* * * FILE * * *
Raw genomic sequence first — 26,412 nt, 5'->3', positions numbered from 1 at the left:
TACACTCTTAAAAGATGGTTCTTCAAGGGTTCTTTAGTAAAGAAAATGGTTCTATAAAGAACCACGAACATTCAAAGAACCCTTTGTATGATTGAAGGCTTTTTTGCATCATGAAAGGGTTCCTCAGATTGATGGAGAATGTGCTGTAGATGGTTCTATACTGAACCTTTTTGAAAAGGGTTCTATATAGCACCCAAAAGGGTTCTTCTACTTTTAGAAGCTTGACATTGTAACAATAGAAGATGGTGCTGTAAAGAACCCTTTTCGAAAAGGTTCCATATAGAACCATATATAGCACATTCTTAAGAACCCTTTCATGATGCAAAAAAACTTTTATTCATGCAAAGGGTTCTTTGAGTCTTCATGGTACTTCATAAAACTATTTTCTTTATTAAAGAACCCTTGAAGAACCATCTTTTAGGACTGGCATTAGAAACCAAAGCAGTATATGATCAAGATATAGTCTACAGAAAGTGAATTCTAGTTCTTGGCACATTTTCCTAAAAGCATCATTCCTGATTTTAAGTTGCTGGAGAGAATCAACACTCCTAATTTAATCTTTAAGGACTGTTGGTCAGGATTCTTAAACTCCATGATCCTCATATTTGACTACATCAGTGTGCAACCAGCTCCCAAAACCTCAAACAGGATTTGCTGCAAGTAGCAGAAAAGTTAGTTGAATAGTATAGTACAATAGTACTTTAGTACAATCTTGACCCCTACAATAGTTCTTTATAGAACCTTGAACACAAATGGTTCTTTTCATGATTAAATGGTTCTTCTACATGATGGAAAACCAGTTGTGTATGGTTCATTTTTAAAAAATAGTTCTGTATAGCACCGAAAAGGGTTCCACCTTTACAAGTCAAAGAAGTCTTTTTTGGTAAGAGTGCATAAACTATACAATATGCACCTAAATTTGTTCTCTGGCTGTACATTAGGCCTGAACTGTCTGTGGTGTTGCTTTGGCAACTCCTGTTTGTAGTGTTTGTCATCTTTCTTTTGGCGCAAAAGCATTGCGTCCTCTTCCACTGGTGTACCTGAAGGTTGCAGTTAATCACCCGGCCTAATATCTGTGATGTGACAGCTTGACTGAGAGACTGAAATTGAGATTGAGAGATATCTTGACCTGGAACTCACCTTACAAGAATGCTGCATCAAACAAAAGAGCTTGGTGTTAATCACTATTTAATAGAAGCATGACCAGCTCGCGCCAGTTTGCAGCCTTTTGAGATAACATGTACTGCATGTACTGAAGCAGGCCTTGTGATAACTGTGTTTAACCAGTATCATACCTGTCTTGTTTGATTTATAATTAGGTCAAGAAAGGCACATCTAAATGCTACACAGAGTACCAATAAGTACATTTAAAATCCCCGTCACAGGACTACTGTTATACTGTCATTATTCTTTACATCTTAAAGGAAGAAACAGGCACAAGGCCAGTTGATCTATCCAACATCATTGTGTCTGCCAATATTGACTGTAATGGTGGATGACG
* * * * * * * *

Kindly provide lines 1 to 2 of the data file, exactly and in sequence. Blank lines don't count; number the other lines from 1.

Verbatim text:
Raw genomic sequence first — 26,412 nt, 5'->3', positions numbered from 1 at the left:
TACACTCTTAAAAGATGGTTCTTCAAGGGTTCTTTAGTAAAGAAAATGGTTCTATAAAGAACCACGAACATTCAAAGAACCCTTTGTATGATTGAAGGCTTTTTTGCATCATGAAAGGGTTCCTCAGATTGATGGAGAATGTGCTGTAGATGGTTCTATACTGAACCTTTTTGAAAAGGGTTCTATATAGCACCCAAAAGGGTTCTTCTACTTTTAGAAGCTTGACATTGTAACAATAGAAGATGGTGCTGTAAAGAACCCTTTTCGAAAAGGTTCCATATAGAACCATATATAGCACATTCTTAAGAACCCTTTCATGATGCAAAAAAACTTTTATTCATGCAAAGGGTTCTTTGAGTCTTCATGGTACTTCATAAAACTATTTTCTTTATTAAAGAACCCTTGAAGAACCATCTTTTAGGACTGGCATTAGAAACCAAAGCAGTATATGATCAAGATATAGTCTACAGAAAGTGAATTCTAGTTCTTGGCACATTTTCCTAAAAGCATCATTCCTGATTTTAAGTTGCTGGAGAGAATCAACACTCCTAATTTAATCTTTAAGGACTGTTGGTCAGGATTCTTAAACTCCATGATCCTCATATTTGACTACATCAGTGTGCAACCAGCTCCCAAAACCTCAAACAGGATTTGCTGCAAGTAGCAGAAAAGTTAGTTGAATAGTATAGTACAATAGTACTTTAGTACAATCTTGACCCCTACAATAGTTCTTTATAGAACCTTGAACACAAATGGTTCTTTTCATGATTAAATGGTTCTTCTACATGATGGAAAACCAGTTGTGTATGGTTCATTTTTAAAAAATAGTTCTGTATAGCACCGAAAAGGGTTCCACCTTTACAAGTCAAAGAAGTCTTTTTTGGTAAGAGTGCATAAACTATACAATATGCACCTAAATTTGTTCTCTGGCTGTACATTAGGCCTGAACTGTCTGTGGTGTTGCTTTGGCAACTCCTGTTTGTAGTGTTTGTCATCTTTCTTTTGGCGCAAAAGCATTGCGTCCTCTTCCACTGGTGTACCTGAAGGTTGCAGTTAATCACCCGGCCTAATATCTGTGATGTGACAGCTTGACTGAGAGACTGAAATTGAGATTGAGAGATATCTTGACCTGGAACTCACCTTACAAGAATGCTGCATCAAACAAAAGAGCTTGGTGTTAATCACTATTTAATAGAAGCATGACCAGCTCGCGCCAGTTTGCAGCCTTTTGAGATAACATGTACTGCATGTACTGAAGCAGGCCTTGTGATAACTGTGTTTAACCAGTATCATACCTGTCTTGTTTGATTTATAATTAGGTCAAGAAAGGCACATCTAAATGCTACACAGAGTACCAATAAGTACATTTAAAATCCCCGTCACAGGACTACTGTTATACTGTCATTATTCTTTACATCTTAAAGGAAGAAACAGGCACAAGGCCAGTTGATCTATCCAACATCATTGTGTCTGCCAATATTGACTGTAATGGTGGATGACG